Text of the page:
With rising concerns about sugar consumption in our youth, year 11 biology students at Tangaroa College have set out to investigate how the body absorbs and processes fructose, a sugar found in fruits commonly used as a sweetener in processed food and drinks.
Supported by scientists from the University of Auckland’s Health Sciences department, the first phase of the project involved using H2 breath monitors to analyse the variation in fructose absorption among students.
Teacher Chandar Dewan says, “My goal is to get students more interested and to encourage them to continue in the sciences. They have really enjoyed the learning so far, going on trips [to the University of Auckland labs and Participatory Science Film Festival] and doing practical hands-on science.”
The next steps in 2023 include analysing how absorption is impacted by factors such as age or exercise. There are also plans to expand the experiment to teachers and family members to increase participation and interest in their school community. Students hope that, through this project, they will be able to inform and encourage their peers to make smarter choices in the soft drinks aisle.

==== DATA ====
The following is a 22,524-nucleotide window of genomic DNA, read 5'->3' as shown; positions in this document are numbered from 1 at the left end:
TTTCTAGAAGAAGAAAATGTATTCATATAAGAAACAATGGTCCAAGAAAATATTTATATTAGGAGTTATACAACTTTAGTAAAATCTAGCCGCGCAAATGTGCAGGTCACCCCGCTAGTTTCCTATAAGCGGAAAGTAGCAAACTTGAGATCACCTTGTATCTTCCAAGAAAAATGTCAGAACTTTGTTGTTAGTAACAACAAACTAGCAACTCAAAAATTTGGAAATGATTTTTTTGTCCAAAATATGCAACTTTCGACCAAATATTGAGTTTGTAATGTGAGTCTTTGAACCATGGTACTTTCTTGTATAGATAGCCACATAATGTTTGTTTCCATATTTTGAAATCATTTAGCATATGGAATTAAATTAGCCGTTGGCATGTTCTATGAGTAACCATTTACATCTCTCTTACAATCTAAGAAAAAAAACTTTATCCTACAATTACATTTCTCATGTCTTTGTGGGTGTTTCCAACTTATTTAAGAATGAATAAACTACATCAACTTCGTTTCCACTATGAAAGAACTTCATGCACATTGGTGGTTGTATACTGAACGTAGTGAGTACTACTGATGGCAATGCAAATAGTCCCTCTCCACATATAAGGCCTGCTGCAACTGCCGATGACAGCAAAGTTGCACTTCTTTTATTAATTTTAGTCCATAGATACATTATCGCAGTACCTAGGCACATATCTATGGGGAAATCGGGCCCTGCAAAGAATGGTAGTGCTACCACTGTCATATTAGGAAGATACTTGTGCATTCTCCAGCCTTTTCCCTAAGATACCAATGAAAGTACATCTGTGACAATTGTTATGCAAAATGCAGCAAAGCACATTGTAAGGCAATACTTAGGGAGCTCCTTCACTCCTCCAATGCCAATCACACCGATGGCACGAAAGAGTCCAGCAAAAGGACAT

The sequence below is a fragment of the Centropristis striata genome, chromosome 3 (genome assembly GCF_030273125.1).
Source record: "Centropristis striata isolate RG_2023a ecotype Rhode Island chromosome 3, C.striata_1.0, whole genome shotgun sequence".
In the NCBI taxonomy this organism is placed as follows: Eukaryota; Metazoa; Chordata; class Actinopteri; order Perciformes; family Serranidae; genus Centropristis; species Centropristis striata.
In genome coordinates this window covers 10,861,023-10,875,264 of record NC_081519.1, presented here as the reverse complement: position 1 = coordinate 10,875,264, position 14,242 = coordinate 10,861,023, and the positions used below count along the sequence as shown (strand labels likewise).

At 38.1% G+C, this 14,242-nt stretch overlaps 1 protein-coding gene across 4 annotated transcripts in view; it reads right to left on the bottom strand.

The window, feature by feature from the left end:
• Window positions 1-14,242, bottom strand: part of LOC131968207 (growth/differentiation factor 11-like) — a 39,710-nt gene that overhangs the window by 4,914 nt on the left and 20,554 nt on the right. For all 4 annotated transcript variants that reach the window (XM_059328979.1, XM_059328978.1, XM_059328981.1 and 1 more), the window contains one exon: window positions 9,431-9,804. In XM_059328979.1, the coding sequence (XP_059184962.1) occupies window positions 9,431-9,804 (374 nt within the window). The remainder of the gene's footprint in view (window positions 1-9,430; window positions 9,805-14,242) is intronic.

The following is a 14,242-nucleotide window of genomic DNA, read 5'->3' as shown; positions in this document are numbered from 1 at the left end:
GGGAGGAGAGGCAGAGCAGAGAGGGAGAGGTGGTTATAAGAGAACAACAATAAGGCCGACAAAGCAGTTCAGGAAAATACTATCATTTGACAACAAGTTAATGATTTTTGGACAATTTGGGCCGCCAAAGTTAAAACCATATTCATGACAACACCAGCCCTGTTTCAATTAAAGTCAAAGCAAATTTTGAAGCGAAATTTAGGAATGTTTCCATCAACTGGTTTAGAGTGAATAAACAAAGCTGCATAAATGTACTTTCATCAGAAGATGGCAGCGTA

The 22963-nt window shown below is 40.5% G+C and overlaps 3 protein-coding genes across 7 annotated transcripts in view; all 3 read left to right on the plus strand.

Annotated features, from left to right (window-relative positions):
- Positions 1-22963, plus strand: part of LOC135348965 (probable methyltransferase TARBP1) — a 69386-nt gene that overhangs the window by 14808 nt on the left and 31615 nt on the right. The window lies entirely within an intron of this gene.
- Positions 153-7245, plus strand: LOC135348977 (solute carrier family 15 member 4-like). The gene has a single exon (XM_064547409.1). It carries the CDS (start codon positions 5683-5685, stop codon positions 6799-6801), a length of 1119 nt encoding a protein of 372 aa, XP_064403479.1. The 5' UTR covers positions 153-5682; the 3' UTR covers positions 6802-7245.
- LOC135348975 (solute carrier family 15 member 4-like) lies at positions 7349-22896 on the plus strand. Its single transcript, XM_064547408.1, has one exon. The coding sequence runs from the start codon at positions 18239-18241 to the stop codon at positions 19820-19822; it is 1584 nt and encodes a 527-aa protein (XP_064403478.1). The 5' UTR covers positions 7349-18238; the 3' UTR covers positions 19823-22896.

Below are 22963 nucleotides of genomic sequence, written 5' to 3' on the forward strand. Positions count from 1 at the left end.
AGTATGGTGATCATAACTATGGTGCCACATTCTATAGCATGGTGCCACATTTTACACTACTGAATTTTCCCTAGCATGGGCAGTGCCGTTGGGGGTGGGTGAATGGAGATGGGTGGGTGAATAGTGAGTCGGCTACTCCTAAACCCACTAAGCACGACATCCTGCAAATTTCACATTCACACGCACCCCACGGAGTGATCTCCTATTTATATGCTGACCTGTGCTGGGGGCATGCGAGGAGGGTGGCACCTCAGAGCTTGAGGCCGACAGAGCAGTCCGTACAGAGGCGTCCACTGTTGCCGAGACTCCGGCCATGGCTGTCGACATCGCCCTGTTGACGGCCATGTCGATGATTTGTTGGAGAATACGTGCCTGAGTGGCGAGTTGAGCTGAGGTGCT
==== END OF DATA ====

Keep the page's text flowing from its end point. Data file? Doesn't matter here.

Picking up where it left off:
The project, along with the opportunities and connections it has created, is an example of how enquiry-based learning can connect science topics to real-world problems and applications.
Curious Minds Project Manager, Ying Yang, says, “This project has a lot of interesting STEM aspects, from the biochemical processes happening in our bodies to understanding how technology is used for scientific measurements. It’s also unique in that this research is being done predominantly by and for young Māori and Pacific people. When you consider the impacts of health inequities in our communities, it is really important that more Māori and Pacific students are encouraged to pursue health sciences. We need that diverse representation, and to achieve that, we need to provide more opportunities like this to our rangatahi.”
Find out more about Tangaroa College’s fructose experiments in the video below.